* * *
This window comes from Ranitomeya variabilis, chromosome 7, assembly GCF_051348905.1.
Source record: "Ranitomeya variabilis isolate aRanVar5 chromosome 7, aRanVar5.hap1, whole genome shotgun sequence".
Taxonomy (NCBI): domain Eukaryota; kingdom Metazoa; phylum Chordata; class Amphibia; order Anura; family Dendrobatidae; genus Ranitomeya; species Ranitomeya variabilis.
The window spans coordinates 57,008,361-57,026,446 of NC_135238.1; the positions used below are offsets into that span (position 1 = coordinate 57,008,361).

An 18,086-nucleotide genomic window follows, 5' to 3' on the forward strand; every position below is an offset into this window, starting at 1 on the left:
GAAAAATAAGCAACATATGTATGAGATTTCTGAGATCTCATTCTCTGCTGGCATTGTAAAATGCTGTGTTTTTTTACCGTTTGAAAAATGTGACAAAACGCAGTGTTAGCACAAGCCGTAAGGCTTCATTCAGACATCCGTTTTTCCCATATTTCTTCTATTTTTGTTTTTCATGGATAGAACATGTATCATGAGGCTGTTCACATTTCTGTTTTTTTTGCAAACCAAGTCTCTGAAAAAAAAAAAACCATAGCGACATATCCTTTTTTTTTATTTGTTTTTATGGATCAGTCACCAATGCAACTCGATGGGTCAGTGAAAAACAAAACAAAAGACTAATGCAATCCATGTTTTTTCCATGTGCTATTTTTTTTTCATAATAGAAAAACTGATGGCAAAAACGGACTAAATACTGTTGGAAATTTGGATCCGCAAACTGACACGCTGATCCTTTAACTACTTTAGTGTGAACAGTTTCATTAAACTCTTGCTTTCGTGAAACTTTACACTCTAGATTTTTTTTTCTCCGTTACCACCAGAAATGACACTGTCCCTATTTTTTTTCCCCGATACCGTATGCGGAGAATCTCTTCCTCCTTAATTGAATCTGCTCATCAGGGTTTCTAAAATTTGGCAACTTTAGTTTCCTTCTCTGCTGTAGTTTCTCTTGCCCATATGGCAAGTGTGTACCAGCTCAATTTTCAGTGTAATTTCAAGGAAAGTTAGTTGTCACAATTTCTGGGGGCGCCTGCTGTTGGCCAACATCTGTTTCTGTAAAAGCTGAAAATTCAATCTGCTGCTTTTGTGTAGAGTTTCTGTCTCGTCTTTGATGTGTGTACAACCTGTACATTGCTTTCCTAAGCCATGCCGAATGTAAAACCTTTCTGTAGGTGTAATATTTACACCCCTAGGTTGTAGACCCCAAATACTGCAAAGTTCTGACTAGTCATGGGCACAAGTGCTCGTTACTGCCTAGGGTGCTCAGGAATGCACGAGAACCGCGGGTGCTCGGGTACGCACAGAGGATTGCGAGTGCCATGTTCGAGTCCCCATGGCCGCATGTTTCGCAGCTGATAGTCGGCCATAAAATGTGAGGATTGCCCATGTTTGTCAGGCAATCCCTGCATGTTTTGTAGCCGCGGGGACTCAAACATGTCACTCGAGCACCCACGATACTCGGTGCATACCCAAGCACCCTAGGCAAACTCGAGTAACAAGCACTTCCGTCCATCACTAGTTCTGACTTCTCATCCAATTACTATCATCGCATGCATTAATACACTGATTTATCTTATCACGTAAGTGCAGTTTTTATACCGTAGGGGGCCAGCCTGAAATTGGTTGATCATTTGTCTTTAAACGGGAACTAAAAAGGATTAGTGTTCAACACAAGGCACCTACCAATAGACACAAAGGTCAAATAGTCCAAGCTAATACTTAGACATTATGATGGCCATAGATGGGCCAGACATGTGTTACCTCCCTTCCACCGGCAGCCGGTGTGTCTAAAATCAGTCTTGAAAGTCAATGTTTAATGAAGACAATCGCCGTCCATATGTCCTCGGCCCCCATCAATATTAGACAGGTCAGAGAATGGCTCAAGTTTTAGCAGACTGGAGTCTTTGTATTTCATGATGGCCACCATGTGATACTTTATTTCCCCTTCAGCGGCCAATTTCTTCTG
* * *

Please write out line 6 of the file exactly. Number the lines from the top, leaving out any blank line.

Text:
GAAAAATAAGCAACATATGTATGAGATTTCTGAGATCTCATTCTCTGCTGGCATTGTAAAATGCTGTGTTTTTTTACCGTTTGAAAAATGTGACAAAACGCAGTGTTAGCACAAGCCGTAAGGCTTCATTCAGACATCCGTTTTTCCCATATTTCTTCTATTTTTGTTTTTCATGGATAGAACATGTATCATGAGGCTGTTCACATTTCTGTTTTTTTTGCAAACCAAGTCTCTGAAAAAAAAAAAACCATAGCGACATATCCTTTTTTTTTATTTGTTTTTATGGATCAGTCACCAATGCAACTCGATGGGTCAGTGAAAAACAAAACAAAAGACTAATGCAATCCATGTTTTTTCCATGTGCTATTTTTTTTTCATAATAGAAAAACTGATGGCAAAAACGGACTAAATACTGTTGGAAATTTGGATCCGCAAACTGACACGCTGATCCTTTAACTACTTTAGTGTGAACAGTTTCATTAAACTCTTGCTTTCGTGAAACTTTACACTCTAGATTTTTTTTTCTCCGTTACCACCAGAAATGACACTGTCCCTATTTTTTTTCCCCGATACCGTATGCGGAGAATCTCTTCCTCCTTAATTGAATCTGCTCATCAGGGTTTCTAAAATTTGGCAACTTTAGTTTCCTTCTCTGCTGTAGTTTCTCTTGCCCATATGGCAAGTGTGTACCAGCTCAATTTTCAGTGTAATTTCAAGGAAAGTTAGTTGTCACAATTTCTGGGGGCGCCTGCTGTTGGCCAACATCTGTTTCTGTAAAAGCTGAAAATTCAATCTGCTGCTTTTGTGTAGAGTTTCTGTCTCGTCTTTGATGTGTGTACAACCTGTACATTGCTTTCCTAAGCCATGCCGAATGTAAAACCTTTCTGTAGGTGTAATATTTACACCCCTAGGTTGTAGACCCCAAATACTGCAAAGTTCTGACTAGTCATGGGCACAAGTGCTCGTTACTGCCTAGGGTGCTCAGGAATGCACGAGAACCGCGGGTGCTCGGGTACGCACAGAGGATTGCGAGTGCCATGTTCGAGTCCCCATGGCCGCATGTTTCGCAGCTGATAGTCGGCCATAAAATGTGAGGATTGCCCATGTTTGTCAGGCAATCCCTGCATGTTTTGTAGCCGCGGGGACTCAAACATGTCACTCGAGCACCCACGATACTCGGTGCATACCCAAGCACCCTAGGCAAACTCGAGTAACAAGCACTTCCGTCCATCACTAGTTCTGACTTCTCATCCAATTACTATCATCGCATGCATTAATACACTGATTTATCTTATCACGTAAGTGCAGTTTTTATACCGTAGGGGGCCAGCCTGAAATTGGTTGATCATTTGTCTTTAAACGGGAACTAAAAAGGATTAGTGTTCAACACAAGGCACCTACCAATAGACACAAAGGTCAAATAGTCCAAGCTAATACTTAGACATTATGATGGCCATAGATGGGCCAGACATGTGTTACCTCCCTTCCACCGGCAGCCGGTGTGTCTAAAATCAGTCTTGAAAGTCAATGTTTAATGAAGACAATCGCCGTCCATATGTCCTCGGCCCCCATCAATATTAGACAGGTCAGAGAATGGCTCAAGTTTTAGCAGACTGGAGTCTTTGTATTTCATGATGGCCACCATGTGATACTTTATTTCCCCTTCAGCGGCCAATTTCTTCTG